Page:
When I conducted my field interviews with more than 100 local officials and villagers across seven provinces (i.e., Guangdong, Guizhou, Hebei, Hubei, Hunan, Jiangxi, and Zhejiang) from 2004 to 2005, I found that this kind of collusive relationship between the county and town governments was not unusual in rural China. Once the Xi Jinping administration started the anti-corruption campaign, many local officials began to feel guilty and culpable for any ‘under the table’ activities. As a result, officials in the grassroots-level governments have been daunted by the campaign and have shrunk from implementing policies enacted by the central government.

Since the Chinese economy has been slowing down, implementing various reform policies is now urgent. However, if local governments are afraid to implement policies, any reform plan or policy will inevitably fall through. Undermining local governments’ popular legitimacy and administrative capacity through the anti-corruption campaign is not the best way for the CCP to enjoy social and political stability and maintain one-party rule in the long run.  Counter to these scare tactics, and in order to achieve the goal of regime resilience, the Xi Jinping administration should expand institutional channels of democratic accountability, making local governments competent, empowered, and responsive.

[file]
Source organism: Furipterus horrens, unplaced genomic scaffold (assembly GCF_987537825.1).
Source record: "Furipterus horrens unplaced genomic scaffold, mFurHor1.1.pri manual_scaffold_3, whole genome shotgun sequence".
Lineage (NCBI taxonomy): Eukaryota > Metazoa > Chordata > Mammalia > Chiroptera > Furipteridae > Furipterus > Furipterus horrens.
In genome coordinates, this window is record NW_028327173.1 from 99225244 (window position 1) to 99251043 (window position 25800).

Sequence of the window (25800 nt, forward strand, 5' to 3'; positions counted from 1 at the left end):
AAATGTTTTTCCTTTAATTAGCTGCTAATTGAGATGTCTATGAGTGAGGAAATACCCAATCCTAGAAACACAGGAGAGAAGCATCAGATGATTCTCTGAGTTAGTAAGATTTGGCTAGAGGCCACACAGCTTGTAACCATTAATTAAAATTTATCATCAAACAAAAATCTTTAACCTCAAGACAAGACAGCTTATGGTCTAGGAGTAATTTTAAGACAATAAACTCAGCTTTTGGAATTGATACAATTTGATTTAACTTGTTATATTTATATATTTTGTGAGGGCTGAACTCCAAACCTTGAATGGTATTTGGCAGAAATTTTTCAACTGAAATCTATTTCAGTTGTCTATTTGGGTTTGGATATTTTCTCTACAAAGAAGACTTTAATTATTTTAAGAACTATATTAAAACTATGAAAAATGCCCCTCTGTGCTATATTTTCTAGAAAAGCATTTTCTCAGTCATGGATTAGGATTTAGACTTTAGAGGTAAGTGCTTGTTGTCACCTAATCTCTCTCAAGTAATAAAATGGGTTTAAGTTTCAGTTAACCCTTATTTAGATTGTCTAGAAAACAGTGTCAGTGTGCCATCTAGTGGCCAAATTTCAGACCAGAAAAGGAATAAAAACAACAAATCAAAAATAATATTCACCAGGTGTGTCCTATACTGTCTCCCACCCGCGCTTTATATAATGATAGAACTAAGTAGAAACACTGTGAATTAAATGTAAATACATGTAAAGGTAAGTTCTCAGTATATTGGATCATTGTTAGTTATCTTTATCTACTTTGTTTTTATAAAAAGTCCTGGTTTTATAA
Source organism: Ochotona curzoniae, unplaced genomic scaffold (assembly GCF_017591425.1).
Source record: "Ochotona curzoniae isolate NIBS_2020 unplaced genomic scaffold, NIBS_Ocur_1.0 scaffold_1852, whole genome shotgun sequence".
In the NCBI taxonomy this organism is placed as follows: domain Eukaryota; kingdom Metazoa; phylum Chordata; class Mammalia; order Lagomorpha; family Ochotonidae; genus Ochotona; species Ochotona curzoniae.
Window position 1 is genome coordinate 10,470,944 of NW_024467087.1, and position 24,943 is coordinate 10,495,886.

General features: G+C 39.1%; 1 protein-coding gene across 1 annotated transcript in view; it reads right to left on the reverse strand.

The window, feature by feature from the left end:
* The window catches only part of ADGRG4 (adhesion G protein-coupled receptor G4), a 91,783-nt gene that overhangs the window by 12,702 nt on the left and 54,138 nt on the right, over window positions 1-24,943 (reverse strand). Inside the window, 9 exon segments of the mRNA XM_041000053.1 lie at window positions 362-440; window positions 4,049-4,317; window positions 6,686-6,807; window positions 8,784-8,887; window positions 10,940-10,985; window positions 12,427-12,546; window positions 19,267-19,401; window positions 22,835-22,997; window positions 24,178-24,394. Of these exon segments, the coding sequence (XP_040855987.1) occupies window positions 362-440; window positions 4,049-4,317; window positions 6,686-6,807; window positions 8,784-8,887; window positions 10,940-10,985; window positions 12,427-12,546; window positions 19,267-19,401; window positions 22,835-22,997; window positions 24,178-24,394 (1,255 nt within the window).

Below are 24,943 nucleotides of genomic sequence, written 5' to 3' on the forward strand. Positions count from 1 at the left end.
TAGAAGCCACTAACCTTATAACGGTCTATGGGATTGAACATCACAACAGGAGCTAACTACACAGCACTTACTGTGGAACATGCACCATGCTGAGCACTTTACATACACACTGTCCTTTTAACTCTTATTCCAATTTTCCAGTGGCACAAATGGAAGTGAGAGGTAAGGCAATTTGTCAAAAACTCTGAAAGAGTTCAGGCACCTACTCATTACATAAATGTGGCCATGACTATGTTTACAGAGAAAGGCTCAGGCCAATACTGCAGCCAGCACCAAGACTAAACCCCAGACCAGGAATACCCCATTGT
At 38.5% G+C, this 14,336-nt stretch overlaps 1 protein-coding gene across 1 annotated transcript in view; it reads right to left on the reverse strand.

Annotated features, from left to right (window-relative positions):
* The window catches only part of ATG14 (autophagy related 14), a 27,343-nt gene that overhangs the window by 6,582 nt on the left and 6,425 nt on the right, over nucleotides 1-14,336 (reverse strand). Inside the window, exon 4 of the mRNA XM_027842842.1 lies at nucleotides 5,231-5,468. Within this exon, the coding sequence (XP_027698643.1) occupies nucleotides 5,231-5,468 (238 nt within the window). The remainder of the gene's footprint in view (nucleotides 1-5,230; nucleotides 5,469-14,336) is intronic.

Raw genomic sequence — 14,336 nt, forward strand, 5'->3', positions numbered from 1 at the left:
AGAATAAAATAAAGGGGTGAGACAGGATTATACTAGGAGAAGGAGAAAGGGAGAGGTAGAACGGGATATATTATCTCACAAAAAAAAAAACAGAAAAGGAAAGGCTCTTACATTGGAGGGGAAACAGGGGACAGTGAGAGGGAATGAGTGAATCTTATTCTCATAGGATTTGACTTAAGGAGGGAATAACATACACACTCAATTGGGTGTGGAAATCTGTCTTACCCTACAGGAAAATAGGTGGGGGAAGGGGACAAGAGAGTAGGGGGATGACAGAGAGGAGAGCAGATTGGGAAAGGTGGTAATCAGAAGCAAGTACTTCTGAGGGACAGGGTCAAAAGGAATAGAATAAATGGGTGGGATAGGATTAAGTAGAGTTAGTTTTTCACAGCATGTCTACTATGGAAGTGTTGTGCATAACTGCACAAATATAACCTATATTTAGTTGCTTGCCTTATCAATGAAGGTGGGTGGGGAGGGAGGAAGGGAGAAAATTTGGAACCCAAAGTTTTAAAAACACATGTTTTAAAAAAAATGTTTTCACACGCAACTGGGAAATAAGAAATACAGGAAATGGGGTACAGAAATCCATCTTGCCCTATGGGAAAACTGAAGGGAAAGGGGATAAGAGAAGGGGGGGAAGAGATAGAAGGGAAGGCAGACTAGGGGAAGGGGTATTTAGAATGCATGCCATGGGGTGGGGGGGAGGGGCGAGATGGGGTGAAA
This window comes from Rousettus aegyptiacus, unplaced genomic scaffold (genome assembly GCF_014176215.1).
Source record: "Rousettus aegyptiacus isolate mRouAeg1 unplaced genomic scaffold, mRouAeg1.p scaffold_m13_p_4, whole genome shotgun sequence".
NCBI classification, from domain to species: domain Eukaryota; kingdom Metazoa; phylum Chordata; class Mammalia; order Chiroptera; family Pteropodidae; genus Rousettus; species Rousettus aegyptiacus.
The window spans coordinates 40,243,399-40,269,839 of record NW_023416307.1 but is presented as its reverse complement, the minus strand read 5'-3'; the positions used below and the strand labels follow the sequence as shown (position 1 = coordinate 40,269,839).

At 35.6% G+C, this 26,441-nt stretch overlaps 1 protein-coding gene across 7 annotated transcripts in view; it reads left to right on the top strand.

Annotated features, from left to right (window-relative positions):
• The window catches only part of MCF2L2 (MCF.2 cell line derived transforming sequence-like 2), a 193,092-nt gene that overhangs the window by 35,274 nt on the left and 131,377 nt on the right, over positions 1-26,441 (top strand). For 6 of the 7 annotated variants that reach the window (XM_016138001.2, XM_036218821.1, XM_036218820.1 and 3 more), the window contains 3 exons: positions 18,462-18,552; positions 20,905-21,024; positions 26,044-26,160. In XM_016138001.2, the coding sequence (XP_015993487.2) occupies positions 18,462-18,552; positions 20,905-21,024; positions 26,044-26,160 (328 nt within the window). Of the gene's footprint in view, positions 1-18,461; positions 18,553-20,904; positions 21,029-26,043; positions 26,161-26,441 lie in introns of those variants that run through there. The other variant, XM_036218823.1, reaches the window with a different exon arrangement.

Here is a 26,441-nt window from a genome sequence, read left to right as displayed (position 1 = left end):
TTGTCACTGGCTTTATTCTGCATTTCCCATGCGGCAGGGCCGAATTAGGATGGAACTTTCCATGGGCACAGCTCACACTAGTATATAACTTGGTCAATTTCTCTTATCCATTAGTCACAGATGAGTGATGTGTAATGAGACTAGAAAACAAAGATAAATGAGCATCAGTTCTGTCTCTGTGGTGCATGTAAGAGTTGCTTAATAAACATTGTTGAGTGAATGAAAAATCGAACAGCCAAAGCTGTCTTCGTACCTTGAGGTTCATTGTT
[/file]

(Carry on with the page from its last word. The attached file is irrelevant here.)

Hiroki Takeuchi is an associate professor of Political Science and Director of the Sun & Star Program on Japan and East Asia in the John Goodwin Tower Center for Political Studies. His 2014 book Rural Tax Reforms in Contemporary China: Revenue, Resistance, and Authoritarian Rule discusses rural taxation and political participation in China’s authoritarian regime. Image Credit: CC by bebouchard/Flickr.